In 2008 the International Food Policy Research Institute (IFPRI) in Washington, under its director general Joachim von Braun, produced a paper to deal with high food prices. It was a period of unprecedented spikes in some food prices, with widespread social disturbances that followed in many countries of the world. There was a general sense that world prices needed to be stabilised. The IFPRI policy brief suggested what it called a ‘resilience package’, which included the following action (number 5):
5. Under the current tight market conditions, it is infeasible to accumulate a global stock of grain that would bring the desired calming effect into the markets. The needed incremental supply is missing. Agreements on joint pooling of fixed portions of national stocks at the regional or global level would seem feasible, however. A coordinated set of pledges for a modest grain reserve to be made by the main grain-producing countries (including coordinated releases from the reserve for regional emergencies when prices increase excessively over what market fundamentals indicate) should be established at global or regional levels. A global intelligence network should inform the management of these international coordinated reserves.
There was a degree of hesitancy (some would say realism) in the proposal. It suggests that a global stock of grain which would be used to calm the markets was not realistic. On the other hand, it accepted that the pooling of stocks at a national or regional level was feasible. Later in the paragraph it supports what it calls a ‘modest grain reserve’ with ‘coordinated releases for regional emergencies.’ Here at ACTION for Food Reserves, we would indeed propose such reserves, from which stocks would be released when prices are high and then replenished when they were low, thereby ‘calming the markets’, as the policy brief puts it.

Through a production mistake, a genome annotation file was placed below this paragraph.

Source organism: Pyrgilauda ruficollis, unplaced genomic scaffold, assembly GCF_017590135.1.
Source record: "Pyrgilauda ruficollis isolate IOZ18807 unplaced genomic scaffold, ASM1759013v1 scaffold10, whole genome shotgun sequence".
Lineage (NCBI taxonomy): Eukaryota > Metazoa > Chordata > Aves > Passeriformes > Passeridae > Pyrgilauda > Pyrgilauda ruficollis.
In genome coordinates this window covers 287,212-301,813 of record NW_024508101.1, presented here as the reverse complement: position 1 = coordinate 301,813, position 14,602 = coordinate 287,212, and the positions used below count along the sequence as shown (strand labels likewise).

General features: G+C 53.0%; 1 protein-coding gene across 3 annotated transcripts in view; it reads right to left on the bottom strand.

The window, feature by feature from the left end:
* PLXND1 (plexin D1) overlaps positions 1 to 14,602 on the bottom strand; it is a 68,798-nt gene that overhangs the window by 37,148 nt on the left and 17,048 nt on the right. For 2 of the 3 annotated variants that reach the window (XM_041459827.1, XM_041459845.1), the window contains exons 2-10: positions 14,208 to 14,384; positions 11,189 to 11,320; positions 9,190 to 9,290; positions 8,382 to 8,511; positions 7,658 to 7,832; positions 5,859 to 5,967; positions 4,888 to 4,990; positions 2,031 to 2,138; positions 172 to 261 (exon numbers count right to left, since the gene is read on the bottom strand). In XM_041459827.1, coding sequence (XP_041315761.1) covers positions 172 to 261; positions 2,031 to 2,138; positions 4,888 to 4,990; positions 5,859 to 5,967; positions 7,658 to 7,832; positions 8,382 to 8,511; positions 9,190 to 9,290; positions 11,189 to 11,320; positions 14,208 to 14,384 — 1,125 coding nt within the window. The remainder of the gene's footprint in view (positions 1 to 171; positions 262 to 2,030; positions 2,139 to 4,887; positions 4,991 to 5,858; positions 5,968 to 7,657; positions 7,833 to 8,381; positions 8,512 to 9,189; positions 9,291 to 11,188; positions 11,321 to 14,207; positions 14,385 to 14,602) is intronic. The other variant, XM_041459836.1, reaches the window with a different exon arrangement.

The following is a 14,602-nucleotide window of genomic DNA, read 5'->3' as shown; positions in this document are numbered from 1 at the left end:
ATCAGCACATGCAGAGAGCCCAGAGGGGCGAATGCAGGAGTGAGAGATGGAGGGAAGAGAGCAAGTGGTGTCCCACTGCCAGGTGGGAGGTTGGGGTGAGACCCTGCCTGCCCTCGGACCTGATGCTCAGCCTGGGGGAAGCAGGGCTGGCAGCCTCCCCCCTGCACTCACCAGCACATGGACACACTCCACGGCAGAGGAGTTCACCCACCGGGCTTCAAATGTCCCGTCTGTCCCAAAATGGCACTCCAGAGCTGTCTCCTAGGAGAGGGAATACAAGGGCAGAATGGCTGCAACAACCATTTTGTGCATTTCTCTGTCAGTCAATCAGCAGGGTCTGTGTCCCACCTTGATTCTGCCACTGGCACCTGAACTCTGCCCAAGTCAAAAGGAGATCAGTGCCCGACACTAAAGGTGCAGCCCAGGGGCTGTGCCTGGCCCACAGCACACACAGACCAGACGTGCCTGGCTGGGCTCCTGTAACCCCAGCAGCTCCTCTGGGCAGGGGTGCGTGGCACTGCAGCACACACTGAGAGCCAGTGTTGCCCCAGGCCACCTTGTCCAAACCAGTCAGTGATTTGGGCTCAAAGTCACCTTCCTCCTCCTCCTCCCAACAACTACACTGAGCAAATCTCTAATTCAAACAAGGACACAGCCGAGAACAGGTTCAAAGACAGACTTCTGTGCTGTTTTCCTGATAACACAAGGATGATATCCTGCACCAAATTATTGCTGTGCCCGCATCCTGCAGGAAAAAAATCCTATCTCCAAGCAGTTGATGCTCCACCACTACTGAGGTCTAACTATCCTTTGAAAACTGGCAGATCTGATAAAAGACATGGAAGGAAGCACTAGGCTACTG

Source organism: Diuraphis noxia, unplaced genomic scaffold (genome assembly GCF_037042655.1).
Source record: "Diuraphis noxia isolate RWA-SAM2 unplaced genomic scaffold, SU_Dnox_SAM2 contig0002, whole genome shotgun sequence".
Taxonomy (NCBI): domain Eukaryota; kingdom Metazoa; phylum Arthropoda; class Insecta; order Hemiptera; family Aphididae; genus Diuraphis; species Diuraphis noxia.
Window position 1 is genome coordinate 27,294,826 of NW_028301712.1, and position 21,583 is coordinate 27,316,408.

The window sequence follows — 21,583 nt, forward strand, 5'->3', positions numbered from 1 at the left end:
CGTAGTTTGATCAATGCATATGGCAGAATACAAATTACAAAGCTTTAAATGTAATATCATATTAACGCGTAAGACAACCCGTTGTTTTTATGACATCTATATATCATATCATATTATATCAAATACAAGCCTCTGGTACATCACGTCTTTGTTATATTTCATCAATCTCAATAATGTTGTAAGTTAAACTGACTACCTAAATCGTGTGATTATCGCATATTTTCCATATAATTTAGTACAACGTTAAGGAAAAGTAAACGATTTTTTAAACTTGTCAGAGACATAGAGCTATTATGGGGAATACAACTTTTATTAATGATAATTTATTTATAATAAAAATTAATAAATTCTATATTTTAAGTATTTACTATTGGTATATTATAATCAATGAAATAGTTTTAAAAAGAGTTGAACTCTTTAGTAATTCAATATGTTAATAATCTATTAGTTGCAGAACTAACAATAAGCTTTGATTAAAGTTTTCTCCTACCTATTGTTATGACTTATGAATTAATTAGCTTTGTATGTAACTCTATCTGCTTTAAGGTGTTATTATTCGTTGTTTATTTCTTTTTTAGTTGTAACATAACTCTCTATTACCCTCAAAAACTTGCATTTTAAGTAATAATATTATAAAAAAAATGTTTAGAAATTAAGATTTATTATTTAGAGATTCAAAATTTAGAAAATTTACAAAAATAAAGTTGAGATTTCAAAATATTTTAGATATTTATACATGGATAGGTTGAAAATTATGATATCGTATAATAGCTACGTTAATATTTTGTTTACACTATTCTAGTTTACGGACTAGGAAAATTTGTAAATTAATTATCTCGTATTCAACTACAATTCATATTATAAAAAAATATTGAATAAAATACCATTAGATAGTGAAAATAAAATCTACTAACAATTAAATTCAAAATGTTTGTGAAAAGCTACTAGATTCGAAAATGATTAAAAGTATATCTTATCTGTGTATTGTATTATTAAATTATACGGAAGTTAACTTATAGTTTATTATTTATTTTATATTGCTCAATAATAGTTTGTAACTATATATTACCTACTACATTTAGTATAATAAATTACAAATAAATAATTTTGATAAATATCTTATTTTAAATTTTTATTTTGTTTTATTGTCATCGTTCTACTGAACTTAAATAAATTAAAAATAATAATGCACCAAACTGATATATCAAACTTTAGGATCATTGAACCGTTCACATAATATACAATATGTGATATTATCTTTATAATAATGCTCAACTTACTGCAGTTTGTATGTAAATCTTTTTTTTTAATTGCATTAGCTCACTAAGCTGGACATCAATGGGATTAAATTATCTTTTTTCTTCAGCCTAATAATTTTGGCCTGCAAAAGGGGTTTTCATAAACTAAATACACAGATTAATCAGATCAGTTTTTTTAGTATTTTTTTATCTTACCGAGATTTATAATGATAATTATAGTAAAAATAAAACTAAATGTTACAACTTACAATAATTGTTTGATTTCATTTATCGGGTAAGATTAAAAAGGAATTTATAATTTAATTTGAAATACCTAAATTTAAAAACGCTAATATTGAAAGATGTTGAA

The report points out that ‘such reserves have costs, depending upon their size, which need to be carefully weighed against potential benefits’. Yet these costs are often exaggerated because the stocks are seen more as a way of dealing with emergencies than as a way of ensuring price stability by ‘buying cheap and selling dear’, as ACTION has consistently advocated.
The report recognised that ‘speculation is mainly a consequence, not a cause, of the price crisis, so overregulation and market policing would be inappropriate responses.’ This is an important point. The speculators move in because there is a problem. They do not cause it, even if they exacerbate it. If there is a system in place which minimises price volatility, they will go elsewhere.
As for a’ global intelligence network’ informing the management of these international coordinated reserves, the most important thing is to ensure that they are managed in order to maintain price stabilisation rather than protect vested interests. A global intelligence network might be able to highlight irregularities, but effective political management at the national and regional level is essential.
More than a decade on from IFPRI’s ‘resilience package’, and with food prices threatening to spike again, there are very few countries with sufficient levels of reserves to stabilise prices at the national level, let alone the regional level. There is still a battle to be fought in order to implement proposals that are now over a decade old, in a situation where the crisis that gave rise to them in the first place threatens to repeat itself.